2. It is individualised as pupils each have their own workbooks and work through them at their own pace. This accommodates both the bright student who will not be held back as well as the slow ones who need longer to digest the material.

  3. It encourages students to take responsibility for their own work as they set their own goals each day (with guidance) and have to complete those goals or take them for homework.

  4. The curriculum itself and the way it is run is character building. Christian values are taught throughout (love your neighbour etc.) and the student has to correct his own work and be responsible for what he does. There are rules to be followed to ensure the correct use of the curriculum and they also provide character training for the student.

  5. There are rewards and incentives built into the system, which encourage the students.

Admittedly, the curriculum is prescriptive but so are other curricula too. If you take GCSEs for example, there is necessarily a set syllabus, which teachers teach to. In the main, pupils will regurgitate what the teacher tells them in order to pass the exams.

There are some aspects of the ACE curriculum which nowadays may be considered old-fashioned and do need some updating but the environment of the school itself, the attitudes of teachers, parents and other pupils are likely to be the biggest influence on a child’s life and it is up to teachers and parents to be open to answer pupils’ questions.

Not all schools hold fully to the American fundamentalist view described in ACE but this does not therefore invalidate a system which otherwise works well. Christian Schools are organised and run by Christians from a huge variety of different church backgrounds and the ACE curriculum is a useful tool. Many Christians prefer to use a curriculum which has some drawbacks but agrees with the basics of Christianity rather than submit their children to a totally atheistic and secular education.

However, I do believe that most Christian Schools, accepting secondary students for the first time, require the agreement of the child as well as the parent as this kind of system does not work well without the pupil’s cooperation. Having resentful teenagers in school is unhelpful for them and for the other students too.

I have read some of the bad experiences that people had with ACE from your blog and some of those were very unfortunate and demonstrates to me that ACE is a tool and any tool can be misused. It is the way a school implements it that is so important. Hopefully, it should be run by teachers who have love and compassion for the students and desire the best for them. I am happy to say that this is certainly my experience in nearly all of the schools I have visited in the UK. I should also mention that all ACE Schools are subject to government Ofsted inspections which are available online and can be read by the public.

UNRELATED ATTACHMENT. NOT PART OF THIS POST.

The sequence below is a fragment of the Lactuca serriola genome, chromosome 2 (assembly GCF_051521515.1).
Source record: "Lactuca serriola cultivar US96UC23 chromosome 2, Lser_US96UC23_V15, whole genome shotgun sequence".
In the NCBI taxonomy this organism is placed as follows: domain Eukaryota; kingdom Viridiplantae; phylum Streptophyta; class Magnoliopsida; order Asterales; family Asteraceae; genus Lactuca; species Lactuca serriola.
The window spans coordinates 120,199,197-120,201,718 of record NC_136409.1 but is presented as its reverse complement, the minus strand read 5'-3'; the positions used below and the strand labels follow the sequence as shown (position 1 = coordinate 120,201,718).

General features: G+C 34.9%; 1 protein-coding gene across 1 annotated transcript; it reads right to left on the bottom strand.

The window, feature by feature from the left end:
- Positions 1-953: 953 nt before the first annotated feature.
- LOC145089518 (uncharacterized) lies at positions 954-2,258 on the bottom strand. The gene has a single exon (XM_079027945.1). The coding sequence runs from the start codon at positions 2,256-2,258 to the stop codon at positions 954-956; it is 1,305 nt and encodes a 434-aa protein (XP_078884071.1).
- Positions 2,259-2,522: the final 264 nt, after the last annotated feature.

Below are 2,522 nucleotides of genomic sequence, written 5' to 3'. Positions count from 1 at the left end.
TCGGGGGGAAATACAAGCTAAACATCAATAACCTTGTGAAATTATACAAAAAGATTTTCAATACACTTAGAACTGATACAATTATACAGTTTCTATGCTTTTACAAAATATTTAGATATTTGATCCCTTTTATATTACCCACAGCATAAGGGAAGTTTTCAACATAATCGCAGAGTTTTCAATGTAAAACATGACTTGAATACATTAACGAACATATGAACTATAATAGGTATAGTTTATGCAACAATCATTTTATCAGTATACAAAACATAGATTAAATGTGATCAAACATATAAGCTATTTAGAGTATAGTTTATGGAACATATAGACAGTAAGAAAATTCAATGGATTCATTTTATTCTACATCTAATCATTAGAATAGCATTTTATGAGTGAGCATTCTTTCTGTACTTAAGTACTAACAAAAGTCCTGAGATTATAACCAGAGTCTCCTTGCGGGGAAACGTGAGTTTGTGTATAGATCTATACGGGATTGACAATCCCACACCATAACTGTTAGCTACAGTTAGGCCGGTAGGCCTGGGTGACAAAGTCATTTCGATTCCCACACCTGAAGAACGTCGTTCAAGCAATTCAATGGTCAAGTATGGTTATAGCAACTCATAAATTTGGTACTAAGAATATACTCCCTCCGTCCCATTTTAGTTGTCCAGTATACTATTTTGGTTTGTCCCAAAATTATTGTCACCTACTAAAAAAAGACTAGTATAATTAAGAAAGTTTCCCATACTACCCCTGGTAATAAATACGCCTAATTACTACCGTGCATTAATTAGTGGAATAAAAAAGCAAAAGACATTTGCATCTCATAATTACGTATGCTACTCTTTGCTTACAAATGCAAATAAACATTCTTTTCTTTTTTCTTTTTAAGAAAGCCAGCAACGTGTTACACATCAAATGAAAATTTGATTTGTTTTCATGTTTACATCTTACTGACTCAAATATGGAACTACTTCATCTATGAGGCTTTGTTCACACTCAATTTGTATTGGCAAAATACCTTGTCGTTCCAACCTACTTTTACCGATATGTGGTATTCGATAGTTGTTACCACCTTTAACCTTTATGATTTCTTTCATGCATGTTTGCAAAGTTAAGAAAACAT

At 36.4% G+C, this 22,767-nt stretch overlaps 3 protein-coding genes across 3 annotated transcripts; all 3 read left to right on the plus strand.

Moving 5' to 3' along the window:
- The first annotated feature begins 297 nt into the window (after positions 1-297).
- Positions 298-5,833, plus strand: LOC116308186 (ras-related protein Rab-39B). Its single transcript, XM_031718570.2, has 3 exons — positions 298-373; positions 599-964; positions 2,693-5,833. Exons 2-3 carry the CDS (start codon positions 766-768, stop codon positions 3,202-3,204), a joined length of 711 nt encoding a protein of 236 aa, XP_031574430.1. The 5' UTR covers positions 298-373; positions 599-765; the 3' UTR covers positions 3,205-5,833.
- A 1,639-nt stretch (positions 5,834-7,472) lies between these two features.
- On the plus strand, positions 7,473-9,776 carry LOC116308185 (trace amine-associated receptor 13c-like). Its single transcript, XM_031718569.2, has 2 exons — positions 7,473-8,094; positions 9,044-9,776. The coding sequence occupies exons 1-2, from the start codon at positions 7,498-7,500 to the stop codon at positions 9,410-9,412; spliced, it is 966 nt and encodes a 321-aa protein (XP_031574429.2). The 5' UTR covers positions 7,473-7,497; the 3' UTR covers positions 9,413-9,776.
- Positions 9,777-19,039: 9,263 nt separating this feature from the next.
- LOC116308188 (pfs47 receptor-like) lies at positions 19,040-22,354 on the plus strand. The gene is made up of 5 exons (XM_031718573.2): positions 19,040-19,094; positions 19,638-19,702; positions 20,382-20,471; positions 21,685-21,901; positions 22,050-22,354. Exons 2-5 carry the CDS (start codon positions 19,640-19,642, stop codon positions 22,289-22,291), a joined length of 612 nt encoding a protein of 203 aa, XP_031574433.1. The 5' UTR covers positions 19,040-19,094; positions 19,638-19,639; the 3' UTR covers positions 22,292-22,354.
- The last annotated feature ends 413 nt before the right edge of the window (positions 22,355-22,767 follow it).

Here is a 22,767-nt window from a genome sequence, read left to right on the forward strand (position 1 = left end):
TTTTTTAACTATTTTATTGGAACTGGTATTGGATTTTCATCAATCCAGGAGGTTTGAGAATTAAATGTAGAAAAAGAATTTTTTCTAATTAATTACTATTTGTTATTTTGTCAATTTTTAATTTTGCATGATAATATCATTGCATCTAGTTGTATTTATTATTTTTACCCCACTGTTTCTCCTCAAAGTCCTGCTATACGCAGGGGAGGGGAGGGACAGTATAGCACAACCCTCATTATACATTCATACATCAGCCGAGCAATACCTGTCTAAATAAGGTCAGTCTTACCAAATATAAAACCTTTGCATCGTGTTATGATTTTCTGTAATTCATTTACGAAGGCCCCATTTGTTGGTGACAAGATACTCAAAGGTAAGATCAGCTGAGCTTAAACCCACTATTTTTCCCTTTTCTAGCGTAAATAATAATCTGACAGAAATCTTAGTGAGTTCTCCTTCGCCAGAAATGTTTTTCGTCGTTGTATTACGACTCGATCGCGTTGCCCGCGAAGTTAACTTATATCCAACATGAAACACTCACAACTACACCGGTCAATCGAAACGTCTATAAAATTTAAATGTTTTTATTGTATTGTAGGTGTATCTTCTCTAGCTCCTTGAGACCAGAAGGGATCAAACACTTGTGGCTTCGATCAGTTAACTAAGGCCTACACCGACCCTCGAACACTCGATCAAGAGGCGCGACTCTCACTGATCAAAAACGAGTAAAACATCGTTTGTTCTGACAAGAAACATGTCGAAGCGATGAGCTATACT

What of the fruit of these particular schools? The best test of an education system is how the students turn out at the end. I only know of anecdotal evidence but many schools say that colleges and employers are glad to receive students who have learned to take responsibility for their own work, are honest and truthful and able to turn up to work or lectures on time. The character-building aspect of Christian Schools seems to bear fruit. This is true of all types of Independent Christian Schools regardless of whether or not they use ACE.

I have not addressed the Creationist view which runs throughout the ACE curriculum because it really needs another whole article to deal with this. As a scientist, I see more evidence for a Creationist view than for evolution which is a faith of its own kind – but that’s another story. There are plenty of articles on the evidence for a Creationist view published on websites like Answers in Genesis, which people can read for themselves.

Monica Stringer B.Sc. (London), Ph.D.

About jonnyscaramanga

I grew up as a Christian fundamentalist in the UK. Now I am writing a book and blog about what that's like, and what fundamentalists believe.

Posted on April 4, 2013, in Accelerated Christian Education, Christianity, Creationism, Education, Faith Schools, Fundamentalism, School of Tomorrow and tagged , , , , , , . Bookmark the permalink. 21 Comments.

  1. Children do not learn character building through workbooks. Children learn character building through interacting with other children and adults.

    A note about the NARIC study: “It is important to note therefore that the UK NARIC benchmark assessments apply to the individual ICCE awards and not the ACE curriculum materials in isolation.” Essentially they are saying that the tests for the certificates are *comparable* for the same academic standing as opposed to “equivalent”. Only the general and the advanced passed. The intermediate did not. http://www.ecctis.co.uk/naric/news%20story.aspx?NewsID=106